That whole color code post it note organization thing I blogged about...... That was after a few sessions.

One evening, we were at a hockey game.  I'll spare the details except to say there was a commotion on the ice, a commotion in the stands and a fairly complicated math issue on the time clock.  And penalties and a goal scored and I blurted out the math without thinking AND I questioned something else that I KNOW was logical.  Considering my numbering system only works in increments of 100, the fact that I was able to tick the time off the clock by mentally doing a quick subtraction of two numbers from 60? That was yet another, "WAIT, what just happened?" moment.

I still feel somewhat overwhelmed but I do feel less foggy.  I did the same assessments that Jean administered in the study and she did provide me with the 7 week comparisons.  I've improved in all areas.  I'm still training with Catherine and hopefully, I will continue to see improvement.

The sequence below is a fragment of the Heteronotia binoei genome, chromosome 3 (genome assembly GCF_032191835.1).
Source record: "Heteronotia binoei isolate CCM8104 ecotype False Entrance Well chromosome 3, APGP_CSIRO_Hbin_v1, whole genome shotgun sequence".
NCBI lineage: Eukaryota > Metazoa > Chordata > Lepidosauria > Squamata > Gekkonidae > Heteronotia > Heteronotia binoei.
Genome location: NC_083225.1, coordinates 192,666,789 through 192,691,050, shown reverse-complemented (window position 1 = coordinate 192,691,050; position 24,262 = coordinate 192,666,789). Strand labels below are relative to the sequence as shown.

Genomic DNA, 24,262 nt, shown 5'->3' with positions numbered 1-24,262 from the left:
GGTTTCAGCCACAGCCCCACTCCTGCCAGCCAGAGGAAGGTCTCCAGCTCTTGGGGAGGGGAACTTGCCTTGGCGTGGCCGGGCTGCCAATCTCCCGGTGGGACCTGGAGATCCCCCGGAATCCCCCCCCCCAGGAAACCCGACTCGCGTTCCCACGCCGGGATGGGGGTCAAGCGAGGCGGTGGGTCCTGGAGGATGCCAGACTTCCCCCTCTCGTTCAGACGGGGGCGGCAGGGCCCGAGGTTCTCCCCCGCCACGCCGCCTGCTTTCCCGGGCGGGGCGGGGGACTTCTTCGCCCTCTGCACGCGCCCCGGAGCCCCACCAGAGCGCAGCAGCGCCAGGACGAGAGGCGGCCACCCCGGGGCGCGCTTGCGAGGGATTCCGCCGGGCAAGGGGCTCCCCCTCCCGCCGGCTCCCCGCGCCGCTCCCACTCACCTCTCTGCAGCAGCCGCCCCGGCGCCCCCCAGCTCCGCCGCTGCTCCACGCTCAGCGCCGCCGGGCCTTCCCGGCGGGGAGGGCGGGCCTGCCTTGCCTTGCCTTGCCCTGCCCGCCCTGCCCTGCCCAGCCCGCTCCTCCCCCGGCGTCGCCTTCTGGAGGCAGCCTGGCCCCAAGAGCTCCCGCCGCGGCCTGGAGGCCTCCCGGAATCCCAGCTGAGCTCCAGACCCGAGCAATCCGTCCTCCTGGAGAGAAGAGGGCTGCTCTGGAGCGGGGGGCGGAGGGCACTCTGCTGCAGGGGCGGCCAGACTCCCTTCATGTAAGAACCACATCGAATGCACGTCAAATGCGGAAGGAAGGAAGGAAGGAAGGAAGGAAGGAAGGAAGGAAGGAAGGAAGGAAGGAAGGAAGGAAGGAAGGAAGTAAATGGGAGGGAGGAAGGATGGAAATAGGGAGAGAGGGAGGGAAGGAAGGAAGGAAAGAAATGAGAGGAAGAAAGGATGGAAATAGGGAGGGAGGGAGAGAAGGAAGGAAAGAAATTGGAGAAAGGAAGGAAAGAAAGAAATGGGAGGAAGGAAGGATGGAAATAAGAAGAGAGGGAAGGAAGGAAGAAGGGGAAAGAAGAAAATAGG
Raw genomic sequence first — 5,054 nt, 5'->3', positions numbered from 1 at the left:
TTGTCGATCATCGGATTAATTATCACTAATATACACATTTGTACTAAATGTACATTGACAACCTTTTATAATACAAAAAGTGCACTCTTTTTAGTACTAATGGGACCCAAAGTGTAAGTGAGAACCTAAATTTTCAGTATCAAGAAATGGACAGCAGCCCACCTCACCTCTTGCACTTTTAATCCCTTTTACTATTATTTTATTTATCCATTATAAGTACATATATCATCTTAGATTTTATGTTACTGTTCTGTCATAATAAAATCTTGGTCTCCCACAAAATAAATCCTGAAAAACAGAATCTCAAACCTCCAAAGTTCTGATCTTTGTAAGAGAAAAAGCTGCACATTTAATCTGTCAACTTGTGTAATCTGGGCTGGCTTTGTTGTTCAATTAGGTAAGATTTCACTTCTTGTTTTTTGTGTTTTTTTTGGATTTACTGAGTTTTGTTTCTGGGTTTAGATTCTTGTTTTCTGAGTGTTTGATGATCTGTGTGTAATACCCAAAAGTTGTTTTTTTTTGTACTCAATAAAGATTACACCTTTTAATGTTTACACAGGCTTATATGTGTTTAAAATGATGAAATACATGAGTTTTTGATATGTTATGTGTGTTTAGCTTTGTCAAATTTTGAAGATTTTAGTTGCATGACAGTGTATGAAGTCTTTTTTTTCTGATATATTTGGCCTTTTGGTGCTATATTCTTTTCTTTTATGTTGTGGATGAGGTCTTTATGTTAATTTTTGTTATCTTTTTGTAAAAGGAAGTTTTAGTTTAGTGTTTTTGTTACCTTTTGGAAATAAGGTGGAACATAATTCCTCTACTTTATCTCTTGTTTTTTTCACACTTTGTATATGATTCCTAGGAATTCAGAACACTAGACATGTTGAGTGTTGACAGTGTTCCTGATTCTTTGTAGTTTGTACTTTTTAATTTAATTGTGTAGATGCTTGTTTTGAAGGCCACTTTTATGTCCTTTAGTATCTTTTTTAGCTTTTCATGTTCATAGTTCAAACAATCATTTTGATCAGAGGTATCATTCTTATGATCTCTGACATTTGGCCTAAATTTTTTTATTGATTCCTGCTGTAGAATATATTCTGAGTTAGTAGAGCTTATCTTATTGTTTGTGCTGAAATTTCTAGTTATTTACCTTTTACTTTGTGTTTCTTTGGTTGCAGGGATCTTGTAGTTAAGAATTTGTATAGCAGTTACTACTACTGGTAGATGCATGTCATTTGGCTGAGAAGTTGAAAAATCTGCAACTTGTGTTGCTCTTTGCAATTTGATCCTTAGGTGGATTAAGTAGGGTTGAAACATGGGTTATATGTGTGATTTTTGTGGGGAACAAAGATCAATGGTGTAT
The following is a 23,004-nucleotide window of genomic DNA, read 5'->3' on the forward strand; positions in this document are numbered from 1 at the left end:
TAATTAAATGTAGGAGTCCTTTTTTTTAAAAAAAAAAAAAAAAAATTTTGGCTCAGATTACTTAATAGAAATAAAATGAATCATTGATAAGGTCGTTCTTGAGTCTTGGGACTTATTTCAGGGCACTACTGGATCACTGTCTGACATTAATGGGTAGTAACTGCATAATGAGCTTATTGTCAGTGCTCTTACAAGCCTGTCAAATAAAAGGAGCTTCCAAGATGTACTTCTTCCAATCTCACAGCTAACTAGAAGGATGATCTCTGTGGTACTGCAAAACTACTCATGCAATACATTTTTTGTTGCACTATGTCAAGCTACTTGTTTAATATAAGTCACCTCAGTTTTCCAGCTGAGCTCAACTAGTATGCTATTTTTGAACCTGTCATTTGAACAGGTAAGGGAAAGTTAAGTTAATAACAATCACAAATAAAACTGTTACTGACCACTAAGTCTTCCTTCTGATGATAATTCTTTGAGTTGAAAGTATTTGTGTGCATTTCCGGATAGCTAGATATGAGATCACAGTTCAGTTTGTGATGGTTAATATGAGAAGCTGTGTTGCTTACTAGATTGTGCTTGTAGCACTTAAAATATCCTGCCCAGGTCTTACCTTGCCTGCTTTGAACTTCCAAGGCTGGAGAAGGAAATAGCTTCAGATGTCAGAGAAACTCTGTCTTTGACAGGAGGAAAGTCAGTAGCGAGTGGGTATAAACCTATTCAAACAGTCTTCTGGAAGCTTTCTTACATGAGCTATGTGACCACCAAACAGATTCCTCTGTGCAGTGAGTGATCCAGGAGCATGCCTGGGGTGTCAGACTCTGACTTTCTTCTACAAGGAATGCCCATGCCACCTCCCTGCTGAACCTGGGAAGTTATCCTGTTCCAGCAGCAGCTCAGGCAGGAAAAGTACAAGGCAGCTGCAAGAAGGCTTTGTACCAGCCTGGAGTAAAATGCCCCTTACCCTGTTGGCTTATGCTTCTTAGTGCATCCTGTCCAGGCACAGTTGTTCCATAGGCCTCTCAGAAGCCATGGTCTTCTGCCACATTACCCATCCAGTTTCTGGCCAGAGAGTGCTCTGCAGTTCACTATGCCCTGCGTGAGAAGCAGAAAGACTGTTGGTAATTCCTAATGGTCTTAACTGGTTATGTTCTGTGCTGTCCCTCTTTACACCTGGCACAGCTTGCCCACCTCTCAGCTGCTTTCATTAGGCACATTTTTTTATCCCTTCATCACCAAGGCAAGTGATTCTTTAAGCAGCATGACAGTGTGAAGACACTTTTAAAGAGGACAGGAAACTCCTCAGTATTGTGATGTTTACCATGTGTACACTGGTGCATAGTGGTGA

This feedback certainly appears to have tremendous potential to be restorative, to help the brain find new pathways.  It's unknown if these results will hold up over time or if "booster sessions" might be necessary.  There are more questions than there are answers but the great thing?  There ARE questions and there is something that may provide at least some of the answers.

Considering the conversation last night during our #BCSM chat about finding ways to involve patients in helping to frame the research, I'm sticking with Jean.  This is absolutely worthy of a long hard look with all the proper controls in place.  I hope to help make that happen.

Monday, April 22, 2013


Everything makes sense.  In December when I was on a rant over that dismissive chemobrain presentation in San Antonio.......  and then, I expressed my delight to see Dr. Ganz waiting at the microphone to ask those questions..... yes, it all makes perfect sense.